Unlike many other mammals, Aardvarks have four toes on their front feet and five on their hind legs. Each toe has a strong, thick, and somewhat flattened nail-like hoof. The hooves act as a protective covering for the digits, preventing them from wearing down or getting damaged during the extensive digging process.

In addition to their digging prowess, the unique hooves provide stability and support when the Aardvark is walking or standing on uneven ground or excavating its underground burrow.

8. They mate during the rainy season.

aardvark walking
Photo by Av Marie Hale on Store Norske Leksikon licensed under CC BY 2.0 (Cropped from original)

Aardvarks have a mating season that usually occurs during the peak time of food availability, often before or during the rainy season. During this period, male aardvarks may engage in territorial displays and compete to mate with female aardvarks.

Once a female becomes pregnant, she carries the developing embryo for about seven months before giving birth to a single calf. A newborn baby aardvark can weigh up to 4.4 pounds.

At around three months old, young aardvarks can start eating solid food. By six or seven months, they are fully weaned, capable of fending in the wild, and can dig burrows on their own.

9. They communicate and maintain their social bonds.

Aardvarks, often seen as solitary animals, are friendly communicators. They use grunts, snorts, hisses, and screams to connect, bond, and signal threats. When sensing danger, aardvarks can produce a loud bark to warn others up to a kilometer away.

Since they love digging, the aardvark fact below mentions an adaptation to suit their lifestyle.

10. Aardvarks can close their nostrils while digging to avoid inhaling dirt.

Photo by Theo Stikkelman on Flickr licensed under CC BY 2.0 (Cropped from original)

Did you know that aardvarks can fully close their nostrils while digging or foraging? This helps them avoid inhaling dirt and debris, thanks to their coarse nasal hair and specialized sphincter muscle. Interestingly, even with their nostrils closed, aardvarks can still breathe through their mouths, preventing respiratory problems and making their food search more efficient.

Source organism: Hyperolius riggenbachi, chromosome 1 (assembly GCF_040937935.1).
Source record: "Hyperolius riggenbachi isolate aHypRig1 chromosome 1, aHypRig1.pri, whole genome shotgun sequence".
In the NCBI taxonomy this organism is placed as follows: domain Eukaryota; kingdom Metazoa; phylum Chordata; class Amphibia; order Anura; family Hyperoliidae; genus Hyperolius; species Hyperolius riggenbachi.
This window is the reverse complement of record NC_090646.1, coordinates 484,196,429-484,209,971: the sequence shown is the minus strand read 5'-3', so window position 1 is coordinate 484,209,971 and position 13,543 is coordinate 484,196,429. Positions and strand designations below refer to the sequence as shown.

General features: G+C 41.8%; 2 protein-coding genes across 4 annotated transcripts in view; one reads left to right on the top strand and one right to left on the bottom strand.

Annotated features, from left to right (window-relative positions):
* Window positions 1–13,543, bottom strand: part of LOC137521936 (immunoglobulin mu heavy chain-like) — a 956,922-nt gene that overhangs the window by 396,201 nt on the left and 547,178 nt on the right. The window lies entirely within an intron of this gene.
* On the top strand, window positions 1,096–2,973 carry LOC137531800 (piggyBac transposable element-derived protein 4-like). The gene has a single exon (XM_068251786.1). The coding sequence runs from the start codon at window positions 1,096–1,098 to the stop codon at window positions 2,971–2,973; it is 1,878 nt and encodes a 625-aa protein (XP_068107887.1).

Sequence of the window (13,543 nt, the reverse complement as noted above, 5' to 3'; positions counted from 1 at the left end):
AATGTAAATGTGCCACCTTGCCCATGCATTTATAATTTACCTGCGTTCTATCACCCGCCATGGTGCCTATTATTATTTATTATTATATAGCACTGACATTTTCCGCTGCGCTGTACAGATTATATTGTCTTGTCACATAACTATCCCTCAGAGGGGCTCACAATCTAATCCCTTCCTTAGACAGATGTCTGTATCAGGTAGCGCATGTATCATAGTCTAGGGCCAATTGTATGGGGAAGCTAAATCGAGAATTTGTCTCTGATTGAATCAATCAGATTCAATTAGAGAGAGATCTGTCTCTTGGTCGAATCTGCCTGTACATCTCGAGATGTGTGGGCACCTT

11. Aardvarks have poor eyesight but have the strongest sense of smell among all animals.

Despite being nocturnal animals with poor eyesight, Aardvarks possess an extraordinary sense of smell that surpasses even that of dogs. Their olfactory ability is attributed to a large, sensitive olfactory bulb in their brains, which is responsible for processing smell-related information. This ability enables them to locate termite mounds accurately during nighttime.

12. Aardvarks live up to 20 years or more.

aardvark digging
Photo by Louise Joubert on Wikimedia Commons licensed under CC BY SA 3.0 (Cropped from original)

Aardvarks typically have a lifespan of around 10 to 15 years in the wild. However, this can vary depending on various factors. Aardvarks face numerous challenges in their natural environment, impacting their lifespan. These challenges include shortages of food and water, competition with other animals, and susceptibility to predators and illnesses.

However, aardvarks can live longer in captivity due to the controlled environment and access to regular meals and medical care. Under proper care and conditions, aardvarks in zoos or conservation facilities may reach 20 years or more.

13. Their conservation status is of “least concern.”

The IUCN categorizes the aardvark as a species of "least concern," meaning their populations remain generally stable. Protected areas such as South Africa's Kruger National Park have many aardvarks.

However, aardvarks face challenges, including habitat loss due to agricultural development and a decline in insect prey because of pesticide use. In Zambia and Mozambique, the bushmeat trade threatens aardvarks, and some are also poached for their teeth, which are believed to have medicinal properties.

Although their populations are stable, spread the love and awareness for these creatures by posting these aardvark facts online.

Related: To further explore the animal kingdom, check out some of the other animals that start with A.


Melton, D. A. (1976). The biology of aardvark (Tubulidentata-Orycteropodidae). Mammal Review, 6(2), 75–88.


Ferrell, B., & Evans, K. O. (2019). Aardvark. In Springer eBooks (pp. 1–4).

By Chinny Verana, BSc.

Chinny Verana is a degree-qualified marine biologist and researcher passionate about nature and conservation. Her expertise allows her to deeply understand the intricate relationships between marine life and their habitats.

Her unwavering love for the environment fuels her mission to create valuable content for TRVST, ensuring that readers are enlightened about the importance of biodiversity, sustainability, and conservation efforts.

Fact Checked By:
Mike Gomez, BA.

Photo by MontageMan on Wikimedia Commons licensed under CC BY 2.0 (Cropped from original)